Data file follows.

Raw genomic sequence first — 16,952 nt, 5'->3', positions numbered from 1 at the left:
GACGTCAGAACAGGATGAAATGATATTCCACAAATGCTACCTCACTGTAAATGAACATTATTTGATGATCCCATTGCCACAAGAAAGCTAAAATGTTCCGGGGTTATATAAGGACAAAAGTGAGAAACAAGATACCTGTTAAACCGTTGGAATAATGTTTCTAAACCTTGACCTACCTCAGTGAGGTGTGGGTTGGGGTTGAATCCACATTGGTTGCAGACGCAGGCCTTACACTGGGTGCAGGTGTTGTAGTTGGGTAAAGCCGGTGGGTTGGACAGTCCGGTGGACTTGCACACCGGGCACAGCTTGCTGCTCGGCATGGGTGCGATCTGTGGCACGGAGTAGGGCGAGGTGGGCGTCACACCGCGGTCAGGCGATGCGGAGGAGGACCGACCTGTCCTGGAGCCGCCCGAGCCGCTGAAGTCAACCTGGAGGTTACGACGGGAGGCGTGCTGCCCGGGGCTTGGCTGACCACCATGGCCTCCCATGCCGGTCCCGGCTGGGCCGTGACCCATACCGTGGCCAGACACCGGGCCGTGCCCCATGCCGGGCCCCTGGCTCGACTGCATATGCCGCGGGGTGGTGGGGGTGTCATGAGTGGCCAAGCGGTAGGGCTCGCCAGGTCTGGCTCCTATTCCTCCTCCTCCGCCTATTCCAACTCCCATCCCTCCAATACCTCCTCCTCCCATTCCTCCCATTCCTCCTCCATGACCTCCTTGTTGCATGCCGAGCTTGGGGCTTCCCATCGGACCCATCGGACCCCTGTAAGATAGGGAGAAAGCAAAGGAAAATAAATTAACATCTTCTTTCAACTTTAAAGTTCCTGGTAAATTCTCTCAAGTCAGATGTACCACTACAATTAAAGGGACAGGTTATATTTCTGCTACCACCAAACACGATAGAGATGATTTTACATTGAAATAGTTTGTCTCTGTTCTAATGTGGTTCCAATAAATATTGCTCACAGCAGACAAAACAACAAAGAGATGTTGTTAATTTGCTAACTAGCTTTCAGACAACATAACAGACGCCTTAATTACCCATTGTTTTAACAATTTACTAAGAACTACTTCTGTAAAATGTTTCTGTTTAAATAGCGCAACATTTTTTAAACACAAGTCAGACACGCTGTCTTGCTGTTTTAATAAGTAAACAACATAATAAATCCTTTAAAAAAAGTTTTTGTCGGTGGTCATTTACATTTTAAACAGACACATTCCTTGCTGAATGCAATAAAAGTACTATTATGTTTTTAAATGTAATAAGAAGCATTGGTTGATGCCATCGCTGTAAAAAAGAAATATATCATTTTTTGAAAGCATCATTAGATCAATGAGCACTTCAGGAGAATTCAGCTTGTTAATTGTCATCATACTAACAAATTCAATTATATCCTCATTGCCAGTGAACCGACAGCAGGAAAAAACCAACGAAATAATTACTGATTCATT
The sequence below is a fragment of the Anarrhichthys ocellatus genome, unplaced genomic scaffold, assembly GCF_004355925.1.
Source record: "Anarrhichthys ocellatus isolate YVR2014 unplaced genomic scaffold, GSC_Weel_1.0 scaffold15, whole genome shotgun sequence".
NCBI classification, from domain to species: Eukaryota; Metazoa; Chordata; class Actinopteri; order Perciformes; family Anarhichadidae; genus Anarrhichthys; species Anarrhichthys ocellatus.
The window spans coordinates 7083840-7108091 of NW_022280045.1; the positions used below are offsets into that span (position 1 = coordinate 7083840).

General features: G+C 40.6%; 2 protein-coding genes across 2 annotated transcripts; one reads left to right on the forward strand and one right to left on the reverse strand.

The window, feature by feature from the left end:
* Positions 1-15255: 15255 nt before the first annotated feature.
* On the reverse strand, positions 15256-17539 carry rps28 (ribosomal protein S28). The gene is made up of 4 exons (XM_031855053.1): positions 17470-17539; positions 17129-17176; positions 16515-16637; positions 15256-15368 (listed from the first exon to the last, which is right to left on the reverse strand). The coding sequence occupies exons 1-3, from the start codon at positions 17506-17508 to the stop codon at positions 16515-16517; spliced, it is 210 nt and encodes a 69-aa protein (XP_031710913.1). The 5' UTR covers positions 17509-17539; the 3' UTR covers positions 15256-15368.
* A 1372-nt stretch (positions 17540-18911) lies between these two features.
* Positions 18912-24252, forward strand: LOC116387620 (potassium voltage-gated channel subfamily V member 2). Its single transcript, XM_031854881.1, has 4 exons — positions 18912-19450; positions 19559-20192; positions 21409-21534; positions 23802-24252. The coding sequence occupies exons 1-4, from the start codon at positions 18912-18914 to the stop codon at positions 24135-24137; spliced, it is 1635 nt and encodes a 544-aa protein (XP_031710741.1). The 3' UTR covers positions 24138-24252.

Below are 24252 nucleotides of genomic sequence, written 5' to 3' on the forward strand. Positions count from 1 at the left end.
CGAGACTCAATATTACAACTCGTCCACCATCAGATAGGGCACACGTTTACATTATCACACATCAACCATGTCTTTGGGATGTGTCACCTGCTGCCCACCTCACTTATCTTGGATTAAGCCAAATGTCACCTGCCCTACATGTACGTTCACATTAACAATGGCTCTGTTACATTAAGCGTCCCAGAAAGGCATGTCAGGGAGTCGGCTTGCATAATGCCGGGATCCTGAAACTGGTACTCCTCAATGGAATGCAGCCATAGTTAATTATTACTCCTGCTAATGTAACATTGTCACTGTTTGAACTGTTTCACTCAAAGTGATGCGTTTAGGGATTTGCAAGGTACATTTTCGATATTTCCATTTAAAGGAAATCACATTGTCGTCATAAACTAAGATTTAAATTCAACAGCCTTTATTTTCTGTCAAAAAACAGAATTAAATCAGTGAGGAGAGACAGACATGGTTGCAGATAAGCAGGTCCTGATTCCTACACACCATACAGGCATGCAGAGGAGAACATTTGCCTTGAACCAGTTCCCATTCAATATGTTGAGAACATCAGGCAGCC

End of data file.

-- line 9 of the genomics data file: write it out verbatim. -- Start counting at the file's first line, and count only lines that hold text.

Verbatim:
* Positions 1-15255: 15255 nt before the first annotated feature.